You don’t have to be naturally brilliant to become a visionary; you just have to follow through and refine your craft.
You don’t have to believe in yourself, so much as believe in the importance of the journey you are on or choosing to embark upon — the innate worth of visioning, of going deeper, of creating something where there was nothing, of giving some kind of insight or inspiration to the world. Believe in the value of adding your voice, however thin and wavering, to the chorus of voices throughout history who have called out: I am here. This is how it feels to be alive, this is how it feels to be me. How does it feel for you?
“The vitality of the ordinary members of society is dependent on its Outsiders,” notes Colin Wilson. Despite, he might add, messages of conformity to the contrary. “It is their strenuousness that purifies thought and prevents the bourgeois world from foundering under its own dead-weight; they are society’s spiritual dynamos.”
Everyone loves a successful visionary, but while one is still visioning, and brewing one’s ideas, when one is simply on the journey of discovering one’s source of strength and insight, the road of the Outsider who dares to dream is no easy foot trail.
Of course, once you’ve created some kind of product — a book, a technology, an album — then our consumer-oriented society feels more inclined towards praise, or at least the begrudging admission that perhaps you’re not totally crazy.
Until that time, however, you must be strong. You must be the source of your own illumination; remain tenacious, patient, determined. Some days you won’t be able to summon any of these feelings, and in that case, give yourself the day off. But come morning, rise again.
The visionary is one who is tapped in to the invisible forces inhabiting mankind’s collective imagination. As Jonathan Swift said,”Vision is the art of seeing the invisible.” In his Psychology Today article, “Long Fuse, Big Bang,” Eric C. Haseltine, Ph.D elaborates:
“Neuroscientists have learned that the brain is an extremely efficient consumer of energy (calories from food) because it cuts corners and cheats. For example, instead of ingesting and processing all available information — and in the process consuming a tremendous amount of energy — the brain throws away most of what it senses, and frugally focuses only on a tiny percent of information that’s likely to be valuable. Ignorant brains are efficient brains, and efficient brains run cool.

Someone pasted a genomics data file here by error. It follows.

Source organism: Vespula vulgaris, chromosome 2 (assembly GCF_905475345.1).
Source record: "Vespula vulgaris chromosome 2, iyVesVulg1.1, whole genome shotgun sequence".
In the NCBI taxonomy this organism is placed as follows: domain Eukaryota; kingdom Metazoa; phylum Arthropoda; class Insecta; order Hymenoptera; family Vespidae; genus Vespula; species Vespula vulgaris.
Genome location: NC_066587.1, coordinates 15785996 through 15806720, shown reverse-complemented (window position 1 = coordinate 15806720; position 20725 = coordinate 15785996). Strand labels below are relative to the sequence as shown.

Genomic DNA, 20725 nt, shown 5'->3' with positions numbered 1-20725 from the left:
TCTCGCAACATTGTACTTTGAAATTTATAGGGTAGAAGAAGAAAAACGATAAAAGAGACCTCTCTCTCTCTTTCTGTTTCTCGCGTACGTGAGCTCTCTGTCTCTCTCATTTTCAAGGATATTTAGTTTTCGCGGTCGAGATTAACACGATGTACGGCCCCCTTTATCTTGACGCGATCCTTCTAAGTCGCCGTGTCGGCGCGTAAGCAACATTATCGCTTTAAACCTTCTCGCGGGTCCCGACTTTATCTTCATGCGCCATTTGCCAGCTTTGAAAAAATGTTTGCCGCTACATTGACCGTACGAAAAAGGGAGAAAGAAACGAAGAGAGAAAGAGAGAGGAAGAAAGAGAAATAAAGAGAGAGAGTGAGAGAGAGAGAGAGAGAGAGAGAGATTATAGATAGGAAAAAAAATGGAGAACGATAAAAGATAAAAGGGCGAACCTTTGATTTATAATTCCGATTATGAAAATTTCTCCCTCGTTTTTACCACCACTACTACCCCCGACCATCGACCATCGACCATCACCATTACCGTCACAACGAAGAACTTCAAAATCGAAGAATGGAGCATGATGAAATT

“So what does your brain’s temperature (or lack of it) have to do with becoming a visionary? Everything. Another way of describing your brain’s strategy of willful ignorance is blindness. […] Becoming a visionary is simply a matter of knowing where your brain’s hard-wired blind spots are, then focusing your mind’s eye into those blind spots.”
In other words, a person who doesn’t see or think like the rest will be all the more likely to have a visionary perspective, and pushing one’s own boundaries of perception will pay off creatively. Open your mind, embrace your own unique perspective, brew it, dream it, study the craft of it, and add your voice to the chorus.
October 29, 2011 § 46 Comments
“I see too deep and too much.” Henri Barbusse
“The visionary is inevitably an outsider.” Colin Wilson
“It is no measure of health to be well adjusted to a profoundly sick society.” Jiddu Krishnamurti
“I get a kick out of being an outsider constantly. It allows me to be creative.” Bill Hicks
The outsider, by definition, is isolated in some way from the dominant thrust of society. They do not, like the majority, expect to find satisfaction in striving for material success and status, seeing these limited focuses as necessarily generating a mediocre and myopic existence.
What others accept easily, the outsider has trouble accepting. They tend towards pressing the issue — “But why does it have to be this way?” And so within the restlessness of the outsider rests the seed of the visionary.
But no great visionary is comfortable in their time, or they wouldn’t be a forward-thinker in the first place. We are the misfits for whom the world feels strange. Common to this personality type is often a prevailing sense of dislocation, a feeling perhaps that home is somewhere but not here.
“What can be said to characterize the Outsider is a sense of strangeness, or unreality,” details Colin Wilson in his fascinating and influential book, The Outsider. “This is the sense of unreality, that can strike out of a perfectly clear sky.”